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HBP ASSUMES EPIDEMIC PROPORTIONS – AKU gets grant for hypertension study

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MN Report

Karachi: Aga Khan University’s Department of Community Health Sciences and its international collaborators have received grant to study ways to lower hypertension among adults living in rural South Asia.

The study is funded by the Joint Global Health Trials Scheme, a partnership of the UK Department for International Development (DFID), Medical Research Council and Welcome Trust, which aims to generate new knowledge about interventions to improve health in low and middle income countries that can be quickly implemented.

According to sources, the study will test low-cost strategies by health workers and doctors to lower blood pressure among adults and reduce their risk of heart disease in three key countries – Bangladesh, Pakistan and Sri Lanka, in South Asia. The trial, called COBRA-BPS (Control of Blood Pressure and Risk Attenuation in Bangladesh, Pakistan and Sri Lanka) led by principal investigator Prof Tazeen Jafar from the Duke-National University of Singapore Graduate Medical School, will study 2,500 individuals in 30 rural communities in the three countries during a period of three years.

The strategies being evaluated under the COBRA-BPS trial are likely to offer sustainable and low cost solutions for effective blood pressure lowering that can be integrated in the public healthcare systems in Pakistan and other South Asian countries for saving millions of lives, Prof Jafar said, adding non-communicable diseases such as diabetes, cancer, heart diseases among others, account for more than half of all deaths worldwide.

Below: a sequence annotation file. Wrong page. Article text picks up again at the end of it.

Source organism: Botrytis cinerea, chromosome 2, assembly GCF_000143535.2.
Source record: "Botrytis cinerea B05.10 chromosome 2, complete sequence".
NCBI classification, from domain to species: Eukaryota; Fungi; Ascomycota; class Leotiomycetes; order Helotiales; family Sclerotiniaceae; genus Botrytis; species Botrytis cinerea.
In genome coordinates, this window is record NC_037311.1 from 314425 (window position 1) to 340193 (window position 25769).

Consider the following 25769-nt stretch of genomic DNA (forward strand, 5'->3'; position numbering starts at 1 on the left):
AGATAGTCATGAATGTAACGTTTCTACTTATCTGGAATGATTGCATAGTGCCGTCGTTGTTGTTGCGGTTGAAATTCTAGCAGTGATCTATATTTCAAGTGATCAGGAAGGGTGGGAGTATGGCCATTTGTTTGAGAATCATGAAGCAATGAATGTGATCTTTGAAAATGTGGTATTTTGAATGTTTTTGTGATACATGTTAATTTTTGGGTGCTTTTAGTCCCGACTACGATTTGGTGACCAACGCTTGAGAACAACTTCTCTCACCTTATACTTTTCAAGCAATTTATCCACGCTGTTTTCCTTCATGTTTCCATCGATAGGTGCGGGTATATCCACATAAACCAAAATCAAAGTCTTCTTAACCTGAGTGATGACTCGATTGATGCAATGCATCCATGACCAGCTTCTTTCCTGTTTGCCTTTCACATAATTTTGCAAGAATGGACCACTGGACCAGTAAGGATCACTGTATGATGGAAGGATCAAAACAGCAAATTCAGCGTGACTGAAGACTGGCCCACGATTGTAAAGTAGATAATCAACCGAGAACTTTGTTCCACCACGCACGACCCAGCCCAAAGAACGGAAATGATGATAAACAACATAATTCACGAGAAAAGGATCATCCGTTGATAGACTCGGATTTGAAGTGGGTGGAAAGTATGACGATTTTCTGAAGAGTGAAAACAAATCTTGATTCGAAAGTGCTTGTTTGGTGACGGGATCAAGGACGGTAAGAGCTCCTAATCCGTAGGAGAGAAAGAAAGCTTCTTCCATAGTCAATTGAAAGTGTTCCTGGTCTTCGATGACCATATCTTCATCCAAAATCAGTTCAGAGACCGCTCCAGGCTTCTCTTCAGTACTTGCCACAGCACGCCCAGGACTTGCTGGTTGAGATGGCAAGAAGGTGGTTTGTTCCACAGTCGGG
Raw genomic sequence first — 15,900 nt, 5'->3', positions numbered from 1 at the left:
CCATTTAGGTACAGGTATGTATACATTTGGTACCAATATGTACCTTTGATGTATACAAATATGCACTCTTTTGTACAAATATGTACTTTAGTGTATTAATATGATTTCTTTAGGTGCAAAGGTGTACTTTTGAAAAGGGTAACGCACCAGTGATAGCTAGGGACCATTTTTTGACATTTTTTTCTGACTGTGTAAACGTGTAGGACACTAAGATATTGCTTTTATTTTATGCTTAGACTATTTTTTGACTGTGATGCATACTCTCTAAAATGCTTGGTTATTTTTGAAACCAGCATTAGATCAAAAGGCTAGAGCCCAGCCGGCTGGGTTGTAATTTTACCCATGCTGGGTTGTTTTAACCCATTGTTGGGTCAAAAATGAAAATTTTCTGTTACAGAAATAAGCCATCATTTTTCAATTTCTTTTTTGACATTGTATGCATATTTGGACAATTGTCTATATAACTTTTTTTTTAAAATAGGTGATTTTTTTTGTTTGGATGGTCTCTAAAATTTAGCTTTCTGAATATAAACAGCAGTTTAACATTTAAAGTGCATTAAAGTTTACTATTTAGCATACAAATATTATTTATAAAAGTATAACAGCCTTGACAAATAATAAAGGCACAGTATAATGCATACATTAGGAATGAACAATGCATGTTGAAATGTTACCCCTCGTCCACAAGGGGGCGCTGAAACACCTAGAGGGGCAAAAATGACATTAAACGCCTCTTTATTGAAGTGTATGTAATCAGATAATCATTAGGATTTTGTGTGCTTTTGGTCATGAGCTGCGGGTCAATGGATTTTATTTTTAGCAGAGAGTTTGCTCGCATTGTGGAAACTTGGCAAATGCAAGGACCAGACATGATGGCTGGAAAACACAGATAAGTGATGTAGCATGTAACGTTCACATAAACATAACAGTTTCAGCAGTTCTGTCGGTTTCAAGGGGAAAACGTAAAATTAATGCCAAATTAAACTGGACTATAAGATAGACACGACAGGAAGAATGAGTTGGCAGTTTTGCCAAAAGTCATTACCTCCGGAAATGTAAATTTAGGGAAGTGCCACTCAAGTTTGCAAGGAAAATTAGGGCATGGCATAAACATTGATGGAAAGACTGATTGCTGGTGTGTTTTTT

Hypertension or high blood pressure has reached epidemic proportions in Pakistan, affecting one in three adults 45 years or older, said Dr Imtiaz Jehan, the principal investigator of the study in Pakistan and an associate professor at AKU’s Department of Community Health Sciences. The study strategies were said to include providing education in patients’ homes about lowering their blood pressure through diet and exercise, improving referrals to trained doctors using simple checklists, training doctors and nurses in the management of hypertension, including the use of low-cost medicines, and having special counters at health clinics to provide tailored assistance for patients with high blood pressure.

This growing epidemic is a particular problem in South Asia, where people tend to get heart disease at a younger age, causing a greater loss of productive years of life with serious economic consequences for countries in the region. Bangladesh, Pakistan and Sri Lanka have recently prioritized action on tackling non-communicable diseases,

The findings from this multi-country trial are likely to inform much needed policy action on hypertension management in Pakistan.

January 13, 2016

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